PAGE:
My guest today is author Lucy Kubash. Lucy is a fellow Mid-Michigan RWA chapter member. Although she does a lot of work behind the scenes, she's been secretary, vice president and president. It's my pleasure welcome Lucy Kubash. An interesting fact I discovered recently, we were married the same year.
Hi, Lucy. I’m so glad you’re here. Please tell us about yourself.
I’ve been writing for as long as I can remember, starting with what is now known as fan fiction. As a preteen and teenager I made up stories about my favorite TV shows, starring, of course, myself and the handsome hero! I started writing with an eye to being published when my first child was very small. My first published work was a short story for Woman’s World magazine. I went on to publish fourteen stories with them, all short romances. I was also writing novels then, and after more years than I care to count, my first and so far only novel, Chance’s Return, was published as an ebook in 2006. It is now available in print and digital format from Pelican Book Group. I also write a monthly column called The Pet Corner. I have two blogs, one for writing topics and one called The Zeke Chronicles, that ties in with the column. I live with my husband of forty years, two dogs, one cat, and we have a grown son and daughter and an assortment of grand-dogs and grand-kitties.
I love The Zeke Chronicles. They're informative and entertaining. What do you like to do when you're not writing?
I have two part-time merchandising jobs that keep me busy, but I love to read. I’m always reading something. I listen to music, preferably classic rock and sometimes country. Spend time with my family whenever possible. My pets take up a lot of time, caring for them, playing with and walking them. Sometimes I’m playing on Facebook. Oh yes, and sometimes I have to give my husband a bit of attention.
What does your family think of your writing?
They’re very supportive. My husband figured out shortly after we married that having a writer for a spouse was something he better get used to if he wanted to keep me around. The kids got used to it from the time they were babies. My daughter built and maintains my website.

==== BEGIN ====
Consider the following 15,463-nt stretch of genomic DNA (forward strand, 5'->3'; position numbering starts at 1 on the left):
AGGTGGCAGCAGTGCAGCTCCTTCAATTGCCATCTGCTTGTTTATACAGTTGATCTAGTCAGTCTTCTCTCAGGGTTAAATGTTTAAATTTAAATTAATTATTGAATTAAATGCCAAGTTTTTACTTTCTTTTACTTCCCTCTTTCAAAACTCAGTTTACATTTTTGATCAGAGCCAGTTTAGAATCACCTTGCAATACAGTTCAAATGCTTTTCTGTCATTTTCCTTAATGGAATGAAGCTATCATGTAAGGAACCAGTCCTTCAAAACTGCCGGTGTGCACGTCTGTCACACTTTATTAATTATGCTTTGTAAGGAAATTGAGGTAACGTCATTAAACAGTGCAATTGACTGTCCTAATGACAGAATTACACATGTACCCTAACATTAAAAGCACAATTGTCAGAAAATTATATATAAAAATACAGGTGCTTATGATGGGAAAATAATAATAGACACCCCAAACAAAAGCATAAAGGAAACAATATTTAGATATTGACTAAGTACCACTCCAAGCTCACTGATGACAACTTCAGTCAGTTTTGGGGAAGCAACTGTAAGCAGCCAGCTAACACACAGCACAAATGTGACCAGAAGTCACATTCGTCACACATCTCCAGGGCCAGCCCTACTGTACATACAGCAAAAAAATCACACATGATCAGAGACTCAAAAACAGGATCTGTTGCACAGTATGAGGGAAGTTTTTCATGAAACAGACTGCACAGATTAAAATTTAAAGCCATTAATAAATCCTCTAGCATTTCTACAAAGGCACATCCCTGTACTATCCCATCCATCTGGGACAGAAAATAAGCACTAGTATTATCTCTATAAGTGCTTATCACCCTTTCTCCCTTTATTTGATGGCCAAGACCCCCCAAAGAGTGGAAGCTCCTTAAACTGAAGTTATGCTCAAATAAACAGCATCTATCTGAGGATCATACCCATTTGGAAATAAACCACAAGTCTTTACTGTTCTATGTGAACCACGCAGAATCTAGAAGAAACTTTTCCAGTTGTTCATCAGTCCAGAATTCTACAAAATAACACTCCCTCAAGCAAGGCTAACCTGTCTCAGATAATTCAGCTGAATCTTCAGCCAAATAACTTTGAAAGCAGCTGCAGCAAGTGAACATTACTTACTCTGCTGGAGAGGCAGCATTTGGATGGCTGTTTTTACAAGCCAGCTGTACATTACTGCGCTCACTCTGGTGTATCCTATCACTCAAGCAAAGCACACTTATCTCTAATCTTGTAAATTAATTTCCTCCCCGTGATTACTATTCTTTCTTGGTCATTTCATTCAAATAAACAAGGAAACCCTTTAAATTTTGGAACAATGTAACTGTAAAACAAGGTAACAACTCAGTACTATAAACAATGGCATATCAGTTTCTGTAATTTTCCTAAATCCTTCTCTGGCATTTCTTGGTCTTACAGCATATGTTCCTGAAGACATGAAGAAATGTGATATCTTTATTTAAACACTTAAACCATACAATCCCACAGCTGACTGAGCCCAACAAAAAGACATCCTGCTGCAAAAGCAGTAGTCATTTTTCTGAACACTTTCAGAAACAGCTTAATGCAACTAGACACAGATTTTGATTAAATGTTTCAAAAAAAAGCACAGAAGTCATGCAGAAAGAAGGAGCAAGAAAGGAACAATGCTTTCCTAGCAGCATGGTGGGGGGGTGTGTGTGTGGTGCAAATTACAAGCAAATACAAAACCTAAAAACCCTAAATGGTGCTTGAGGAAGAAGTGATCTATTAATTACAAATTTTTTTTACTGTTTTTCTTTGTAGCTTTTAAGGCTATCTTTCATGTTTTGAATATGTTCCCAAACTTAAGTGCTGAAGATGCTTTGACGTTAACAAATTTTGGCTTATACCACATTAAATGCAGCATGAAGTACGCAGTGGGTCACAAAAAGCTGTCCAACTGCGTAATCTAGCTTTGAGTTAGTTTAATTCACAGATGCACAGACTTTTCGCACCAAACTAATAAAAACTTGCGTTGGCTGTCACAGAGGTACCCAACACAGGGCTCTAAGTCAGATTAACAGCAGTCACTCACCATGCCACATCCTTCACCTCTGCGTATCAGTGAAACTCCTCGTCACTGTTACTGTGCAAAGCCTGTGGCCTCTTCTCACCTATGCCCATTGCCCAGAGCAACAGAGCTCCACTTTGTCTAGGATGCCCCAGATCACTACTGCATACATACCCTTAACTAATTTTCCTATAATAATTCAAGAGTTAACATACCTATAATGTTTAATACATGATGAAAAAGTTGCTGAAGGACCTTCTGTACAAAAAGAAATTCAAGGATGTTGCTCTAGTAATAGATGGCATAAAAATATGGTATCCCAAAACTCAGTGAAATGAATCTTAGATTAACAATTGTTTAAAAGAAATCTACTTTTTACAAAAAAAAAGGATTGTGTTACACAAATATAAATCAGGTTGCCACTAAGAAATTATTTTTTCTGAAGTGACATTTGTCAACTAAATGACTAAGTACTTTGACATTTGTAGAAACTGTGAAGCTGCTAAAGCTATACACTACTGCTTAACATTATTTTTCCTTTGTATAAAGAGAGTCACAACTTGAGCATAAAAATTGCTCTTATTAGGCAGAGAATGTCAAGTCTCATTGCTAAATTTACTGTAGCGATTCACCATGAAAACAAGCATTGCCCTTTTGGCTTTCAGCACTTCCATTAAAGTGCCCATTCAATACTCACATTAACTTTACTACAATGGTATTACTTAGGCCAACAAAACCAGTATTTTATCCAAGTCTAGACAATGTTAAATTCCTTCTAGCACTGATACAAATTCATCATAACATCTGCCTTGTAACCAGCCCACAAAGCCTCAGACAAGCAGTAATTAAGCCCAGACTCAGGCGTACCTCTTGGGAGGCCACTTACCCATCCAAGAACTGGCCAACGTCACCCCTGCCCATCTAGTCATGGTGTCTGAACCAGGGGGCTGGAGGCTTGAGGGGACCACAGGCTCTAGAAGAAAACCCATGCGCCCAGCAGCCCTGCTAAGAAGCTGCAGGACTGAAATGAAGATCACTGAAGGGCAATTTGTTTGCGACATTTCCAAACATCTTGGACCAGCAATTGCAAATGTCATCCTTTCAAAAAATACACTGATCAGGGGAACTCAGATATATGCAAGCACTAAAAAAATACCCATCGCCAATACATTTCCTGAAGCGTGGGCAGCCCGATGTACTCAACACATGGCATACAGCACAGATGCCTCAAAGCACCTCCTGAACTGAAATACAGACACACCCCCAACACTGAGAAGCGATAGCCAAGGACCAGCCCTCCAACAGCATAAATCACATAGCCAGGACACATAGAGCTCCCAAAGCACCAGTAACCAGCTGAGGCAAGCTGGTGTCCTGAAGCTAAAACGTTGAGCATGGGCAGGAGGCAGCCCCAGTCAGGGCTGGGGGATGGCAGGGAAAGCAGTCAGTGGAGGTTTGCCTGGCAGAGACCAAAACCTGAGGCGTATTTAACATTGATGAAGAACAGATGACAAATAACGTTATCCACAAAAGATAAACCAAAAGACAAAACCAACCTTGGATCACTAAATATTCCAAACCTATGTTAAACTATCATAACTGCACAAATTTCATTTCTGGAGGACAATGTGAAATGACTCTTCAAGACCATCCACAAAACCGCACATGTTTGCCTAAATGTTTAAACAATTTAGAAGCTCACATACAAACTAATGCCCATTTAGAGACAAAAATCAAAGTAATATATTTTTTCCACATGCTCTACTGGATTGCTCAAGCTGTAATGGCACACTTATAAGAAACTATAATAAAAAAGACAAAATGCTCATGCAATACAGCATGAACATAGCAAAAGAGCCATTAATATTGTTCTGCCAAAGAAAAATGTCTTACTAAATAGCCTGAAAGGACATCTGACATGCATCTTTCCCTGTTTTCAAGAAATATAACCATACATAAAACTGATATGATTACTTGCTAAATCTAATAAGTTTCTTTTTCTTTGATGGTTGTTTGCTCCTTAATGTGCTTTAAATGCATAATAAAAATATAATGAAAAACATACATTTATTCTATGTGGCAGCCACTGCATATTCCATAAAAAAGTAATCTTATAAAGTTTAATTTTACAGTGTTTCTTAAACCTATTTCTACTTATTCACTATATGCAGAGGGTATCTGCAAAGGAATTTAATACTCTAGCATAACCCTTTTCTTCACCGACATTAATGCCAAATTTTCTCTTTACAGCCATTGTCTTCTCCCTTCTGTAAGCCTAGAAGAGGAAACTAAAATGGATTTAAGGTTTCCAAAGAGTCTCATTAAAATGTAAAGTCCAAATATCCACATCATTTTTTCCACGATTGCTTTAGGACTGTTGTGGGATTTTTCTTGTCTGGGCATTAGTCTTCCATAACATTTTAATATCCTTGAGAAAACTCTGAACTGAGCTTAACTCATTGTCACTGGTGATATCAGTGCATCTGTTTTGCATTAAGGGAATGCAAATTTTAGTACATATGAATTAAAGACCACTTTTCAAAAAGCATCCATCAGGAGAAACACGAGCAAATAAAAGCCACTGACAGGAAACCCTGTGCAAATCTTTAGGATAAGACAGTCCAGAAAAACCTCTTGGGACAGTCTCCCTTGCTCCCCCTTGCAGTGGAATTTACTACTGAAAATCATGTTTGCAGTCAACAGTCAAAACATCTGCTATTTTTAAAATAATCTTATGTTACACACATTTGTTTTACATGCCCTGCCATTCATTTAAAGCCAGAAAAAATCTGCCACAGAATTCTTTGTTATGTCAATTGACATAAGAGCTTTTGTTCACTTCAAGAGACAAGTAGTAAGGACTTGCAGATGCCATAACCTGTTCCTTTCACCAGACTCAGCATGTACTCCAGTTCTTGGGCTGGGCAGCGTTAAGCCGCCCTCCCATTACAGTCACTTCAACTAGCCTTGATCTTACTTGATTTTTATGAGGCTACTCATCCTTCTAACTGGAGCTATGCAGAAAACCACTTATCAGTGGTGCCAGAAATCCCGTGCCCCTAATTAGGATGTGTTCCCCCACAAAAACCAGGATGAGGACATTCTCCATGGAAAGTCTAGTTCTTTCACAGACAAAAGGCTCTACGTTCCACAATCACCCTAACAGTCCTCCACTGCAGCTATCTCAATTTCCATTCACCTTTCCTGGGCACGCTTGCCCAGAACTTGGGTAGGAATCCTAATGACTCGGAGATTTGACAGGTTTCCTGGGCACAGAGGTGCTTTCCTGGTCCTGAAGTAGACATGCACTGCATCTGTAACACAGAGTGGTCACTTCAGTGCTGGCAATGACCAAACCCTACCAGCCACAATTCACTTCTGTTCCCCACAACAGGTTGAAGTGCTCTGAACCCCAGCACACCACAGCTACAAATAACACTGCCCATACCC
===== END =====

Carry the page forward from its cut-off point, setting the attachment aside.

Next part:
What do you think makes a good story?
For me, it’s always about the characters. I love a good plot and interesting twists, but I have to love the people in the story first. In reading, I can forgive a less than stellar plot if I’ve fallen in love with the characters. I have to love my own characters in order to write about them. I want them to have flaws and not be perfect, but there must be something about them that makes me care what happens to them. I like stories and like to write stories about down-to-earth real people with real problems.
How do you come up with ideas?
Sometimes I read a newspaper article that sparks my interest. Once, forest fires sweeping the West led me to write a forest fire story. Oftentimes, it’s a song that makes me think about a story to go with it, or a place I’ve visited stays with me. A visit to the Great Smoky Mountains years ago led me to write a ghost story set there. It hasn’t been published yet but hoping someday. And sometimes stories totally come out of nowhere.
What is the single most important part of writing for you?
I would say to create characters who have heart and are realistic, and to tell a story that is compelling, so that readers will want to invest their time reading it.
What do you enjoy most about writing?
The journey, finding out who these people really are, what happens to them, how things work out for them. When they become so real you can imagine they are people you know, you know it’s working.
Where do you start when writing? Research, plotting, outline, or...?